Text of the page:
2. Geography <ul><li>Guatemala is mostly mountainous except for the lowlands in the north. </li></ul><ul><li>The country has many rivers running through it. </li></ul><ul><li>Natural resources in the country are petroleum, nickel, rare woods, fish, wildlife, hydropower . </li></ul><ul><li>The highest geographical point is the Tajumulco volcano at 4,220 m </li></ul>Topographical map of Guatemala
3. Geography <ul><li>Guatemala’s weather varies because of the mountains and low lands. The climate ranges from tropical to temperate. </li></ul><ul><li>Guatemala’s location between the Caribbean and the Pacific make it targets of hurricanes. This in turn causes landslides and flooding and has devastated the country. </li></ul><ul><li>Guatemala is also prone to earthquakes and volcano eruptions. </li></ul>Guatemalan highlands
4. People <ul><li>Guatemala has a population of 12,728,111 </li></ul><ul><li>42% of the population is Mestizo, 18% of White (European) background, and 39% are indigenous (Mostly Mayan). </li></ul><ul><li>There are smaller communities of African-Americans, Koreans, and Jews. </li></ul>Tz'utujil men (Part of 21 Mayan ethnic groups).
5. People <ul><li>During the Guatemalan Civil War many Guatemalans left the country. Between 400,000 to a million went to the US while several thousand went to neighboring Mexico and neighboring Central American countries. </li></ul>
6. Culture <ul><li>Spanish is the official language of Guatemala it is not universally spoken as there are over 21 Mayan languages spoken in rural areas. </li></ul><ul><li>Guatemala has produced many indigenous artists. </li></ul><ul><li>There are many contemporary music groups in Guatemala from Caribbean music, salsa, punta, Latin pop, Mexican regional, and mariachi. There is also a vibrant scene for what is known in the Hispanic world as rock en Español, Spanish rock. </li></ul>The Iglesia de Santo Tomás, a church built around 1545.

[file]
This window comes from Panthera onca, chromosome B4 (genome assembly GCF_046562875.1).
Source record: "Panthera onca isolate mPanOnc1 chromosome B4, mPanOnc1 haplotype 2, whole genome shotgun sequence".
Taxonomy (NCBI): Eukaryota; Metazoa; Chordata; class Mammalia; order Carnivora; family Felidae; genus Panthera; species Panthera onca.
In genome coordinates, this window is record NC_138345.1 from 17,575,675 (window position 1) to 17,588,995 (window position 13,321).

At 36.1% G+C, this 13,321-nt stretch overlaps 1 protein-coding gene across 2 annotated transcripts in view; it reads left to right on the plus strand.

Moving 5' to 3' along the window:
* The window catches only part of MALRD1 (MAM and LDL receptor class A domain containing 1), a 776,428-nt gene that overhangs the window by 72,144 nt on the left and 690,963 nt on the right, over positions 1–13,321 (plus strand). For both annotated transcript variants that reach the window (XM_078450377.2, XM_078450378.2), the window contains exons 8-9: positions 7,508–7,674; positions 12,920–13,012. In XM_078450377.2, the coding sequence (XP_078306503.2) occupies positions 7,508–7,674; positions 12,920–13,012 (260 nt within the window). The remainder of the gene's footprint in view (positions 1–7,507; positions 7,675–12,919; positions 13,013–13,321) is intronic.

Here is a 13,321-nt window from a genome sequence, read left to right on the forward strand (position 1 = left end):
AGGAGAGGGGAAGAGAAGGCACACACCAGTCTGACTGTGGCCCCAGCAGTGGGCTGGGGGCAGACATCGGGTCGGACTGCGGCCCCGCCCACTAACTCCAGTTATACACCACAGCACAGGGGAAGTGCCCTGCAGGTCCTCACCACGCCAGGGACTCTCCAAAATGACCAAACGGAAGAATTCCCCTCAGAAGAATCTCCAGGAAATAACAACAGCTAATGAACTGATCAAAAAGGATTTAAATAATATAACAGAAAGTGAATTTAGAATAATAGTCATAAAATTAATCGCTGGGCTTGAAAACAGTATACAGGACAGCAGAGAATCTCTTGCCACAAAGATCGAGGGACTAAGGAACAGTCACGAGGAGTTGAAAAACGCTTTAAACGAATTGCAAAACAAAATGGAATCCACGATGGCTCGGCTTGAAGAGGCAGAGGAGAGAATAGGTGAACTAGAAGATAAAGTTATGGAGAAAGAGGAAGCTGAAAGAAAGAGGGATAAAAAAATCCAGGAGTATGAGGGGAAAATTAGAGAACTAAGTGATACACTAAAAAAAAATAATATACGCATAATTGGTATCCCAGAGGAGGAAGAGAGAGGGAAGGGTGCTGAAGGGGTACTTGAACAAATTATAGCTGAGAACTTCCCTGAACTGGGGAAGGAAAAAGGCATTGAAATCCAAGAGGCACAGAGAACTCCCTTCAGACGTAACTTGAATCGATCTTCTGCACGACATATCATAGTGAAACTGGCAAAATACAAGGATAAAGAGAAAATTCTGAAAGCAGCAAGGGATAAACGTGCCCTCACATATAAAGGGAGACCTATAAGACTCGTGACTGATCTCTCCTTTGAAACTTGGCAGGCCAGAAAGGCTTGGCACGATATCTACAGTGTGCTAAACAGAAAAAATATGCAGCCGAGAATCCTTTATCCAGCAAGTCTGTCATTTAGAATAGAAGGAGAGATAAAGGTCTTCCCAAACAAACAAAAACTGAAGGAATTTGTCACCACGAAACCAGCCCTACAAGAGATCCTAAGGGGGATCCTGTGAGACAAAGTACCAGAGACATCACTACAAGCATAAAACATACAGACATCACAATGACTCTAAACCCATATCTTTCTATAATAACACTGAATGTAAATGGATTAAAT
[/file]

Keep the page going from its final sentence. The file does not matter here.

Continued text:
7. Culture <ul><li>Religion: In Guatemala, 50-60% of the population is Roman Catholic, 40% is Protestant, and 1% follow a variety of Mayan religious faiths. </li></ul><ul><li>There are very small communities of Jews, Muslims, and Buddhists, as well as a growing amount of Mormons. </li></ul>Catedral Metropolitana in Guatemala City.
8. History <ul><li>Pre-Columbian: First evidence of human settlers in Guatemala date back to 18,000 BCE. They were hunter gatherers. The Maya ruled the region during the classic era up to 900 CE when the civilization collapsed. </li></ul><ul><li>Colonial: The Spanish Empire led expeditions into Guatemala in the 16 th century. Guatemala was held by the Spanish until its independence on September 15, 1821. During the late 19 th century and early 20 th , Guatemala was ruled by dictator Manuel Estrada Cabrera and during this time the United Fruit Company was able to grow in power there. </li></ul>Tikal Maya ruins.
9. History <ul><li>20 th Century: In 1954 Jacobo Arbenz was elected as president. Many of his policies were inspired by the New Deal were seen as communist by the very small elite class. </li></ul><ul><li>The United Fruit Company held a lot of land in Guatemala and wasn’t happy when Arbenz wanted to forcibly buy back their land to distribute it among the peasants. This led to American intervention in the form of a CIA orchestrated coup. The force trained to overthrow failed to do its job but after sending planed over the capital, Arbenz knew worse would come from America in the form of direct intervention (bombing, troops, etc.) The Arbenz government promptly left the country and Carlos Armas was put as leader. From this point forward, Guatemala would have right wing dictators leading the country and punishing leftist movements. All of this would escalate in the 70s, 80, and 90s when leftist guerilla movements grew and a long period of Civil War ensued as these groups fought with the right wing governments. </li></ul>Under Eisenhower, the CIA helped topple the Guzman led government.